Even as popularity in trading cards continues to explode, with different platforms and sports memorabilia available on a variety of auction sites, we all knew it would see a dip in sales at some point. Well, that moment came recently, as physical cards saw a slight decline since the middle of February.
According to Action Network’s Darren Rovell, physical trading cards have varied in price declines since the beginning of the new year, with a powerseller on eBay named Rick Probstein claiming that most cards are down about 10 percent over the past two weeks. Additionally, some common card prices may be down as much as 20 percent. However, the top and most rare trading cards are still seeing record prices, so there are some lucky sellers out there.
Rovell’s article references information from market aggregator Sports Card Investor, which shows a more positive outlook of the industry overall, with a 1 percent sales growth in the past two weeks. But sales of basketball cards — which have been the most popular during the pandemic to buy and sell — are down about 5 percent over that timeframe.
Geoff Wilson, who runs Sports Card Investor, doesn’t sound overly concerned with some of the data.
“Some of the iconic cards have finally cooled off and are contributing to this market fall.
“Kobe’s 1996 Topps PSA 10 is down 28 percent since its high point on February 12. LeBron’s 2003 Topps Chrome is down 23 percent from its high point on February 6.”
“These cards are still up more than 200 percent since November,” he said.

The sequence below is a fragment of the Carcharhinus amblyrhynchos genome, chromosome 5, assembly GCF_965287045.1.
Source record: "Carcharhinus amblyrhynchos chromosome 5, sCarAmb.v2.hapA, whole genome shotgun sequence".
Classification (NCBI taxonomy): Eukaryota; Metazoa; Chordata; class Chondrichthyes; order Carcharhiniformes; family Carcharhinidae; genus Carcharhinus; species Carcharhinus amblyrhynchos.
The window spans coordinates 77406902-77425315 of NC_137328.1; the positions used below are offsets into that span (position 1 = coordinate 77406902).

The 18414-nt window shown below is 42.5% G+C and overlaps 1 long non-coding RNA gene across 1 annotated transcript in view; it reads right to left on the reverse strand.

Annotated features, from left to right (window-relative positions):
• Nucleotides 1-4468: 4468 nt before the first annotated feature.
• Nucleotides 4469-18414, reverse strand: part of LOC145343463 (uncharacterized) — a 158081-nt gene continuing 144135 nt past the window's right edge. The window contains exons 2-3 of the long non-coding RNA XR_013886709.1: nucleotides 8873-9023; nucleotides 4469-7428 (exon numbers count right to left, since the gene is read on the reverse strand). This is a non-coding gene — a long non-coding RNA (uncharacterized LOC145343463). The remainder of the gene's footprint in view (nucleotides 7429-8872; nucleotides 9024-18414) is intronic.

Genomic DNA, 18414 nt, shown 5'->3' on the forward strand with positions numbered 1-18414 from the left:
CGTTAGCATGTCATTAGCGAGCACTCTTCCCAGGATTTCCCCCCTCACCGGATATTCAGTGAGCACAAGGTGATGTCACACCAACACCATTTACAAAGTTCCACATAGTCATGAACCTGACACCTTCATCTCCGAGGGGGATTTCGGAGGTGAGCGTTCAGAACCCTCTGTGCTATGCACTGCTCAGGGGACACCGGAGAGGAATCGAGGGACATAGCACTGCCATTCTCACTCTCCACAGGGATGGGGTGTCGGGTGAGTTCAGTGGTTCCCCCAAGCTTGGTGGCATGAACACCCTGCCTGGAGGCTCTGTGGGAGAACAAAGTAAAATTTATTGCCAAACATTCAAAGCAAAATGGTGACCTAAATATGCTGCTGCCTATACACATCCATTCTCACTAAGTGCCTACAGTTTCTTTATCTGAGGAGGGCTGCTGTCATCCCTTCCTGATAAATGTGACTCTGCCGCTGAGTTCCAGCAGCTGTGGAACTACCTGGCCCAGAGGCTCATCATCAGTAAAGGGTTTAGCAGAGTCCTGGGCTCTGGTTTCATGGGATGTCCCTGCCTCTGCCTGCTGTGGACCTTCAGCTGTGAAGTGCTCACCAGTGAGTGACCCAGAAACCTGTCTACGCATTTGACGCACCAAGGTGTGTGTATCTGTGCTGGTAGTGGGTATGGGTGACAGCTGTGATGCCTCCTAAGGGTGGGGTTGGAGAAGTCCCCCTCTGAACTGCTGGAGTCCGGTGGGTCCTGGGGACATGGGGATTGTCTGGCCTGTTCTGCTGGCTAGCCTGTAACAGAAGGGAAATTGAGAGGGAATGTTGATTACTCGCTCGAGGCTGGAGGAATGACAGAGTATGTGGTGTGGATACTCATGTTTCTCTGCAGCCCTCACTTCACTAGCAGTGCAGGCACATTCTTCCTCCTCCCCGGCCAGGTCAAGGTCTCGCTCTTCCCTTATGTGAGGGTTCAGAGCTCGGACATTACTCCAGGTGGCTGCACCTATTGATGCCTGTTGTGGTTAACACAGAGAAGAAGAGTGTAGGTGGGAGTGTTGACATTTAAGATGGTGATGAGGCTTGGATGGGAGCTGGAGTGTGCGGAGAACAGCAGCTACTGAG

As blockchain-based trading cards like NBA Top Shot and Sorare continue to see tremendous growth, it’s natural to see a dip in some of these physical trading cards. Additionally, signed memorabilia is always a hot commodity, so it seems like this is more of an objection than the new rule. At least, that’s how one sports collector, Patrick Ryan, sees it.
“Obviously Top Shot is getting a lot of attention and dollars, but so are some of the more traditional categories like autographs and memorabilia,” Ryan said. “The rise in price in authenticated signatures of Jackie Robinson, Babe Ruth and Arnold Palmer is undeniable.”
Despite some of the information about a slight decrease in sales of physical trading cards, it’s important to note that there have still been record-breaking purchases in the past six months alone. A Mickey Mantle card went for $5.2 million in January of this year, and a Giannis Antetokounmpo card set a basketball card record by going for $1.8 million in September 2020, so the market may just be seeing a decline due to other, fresher platforms becoming available.
Whether the recent market for physical trading cards is down 10 percent or 20 percent, with loads of rare cards still out there waiting to be graded, don’t expect the numbers to decline much. Overall, this industry is still as healthy as it’s ever been.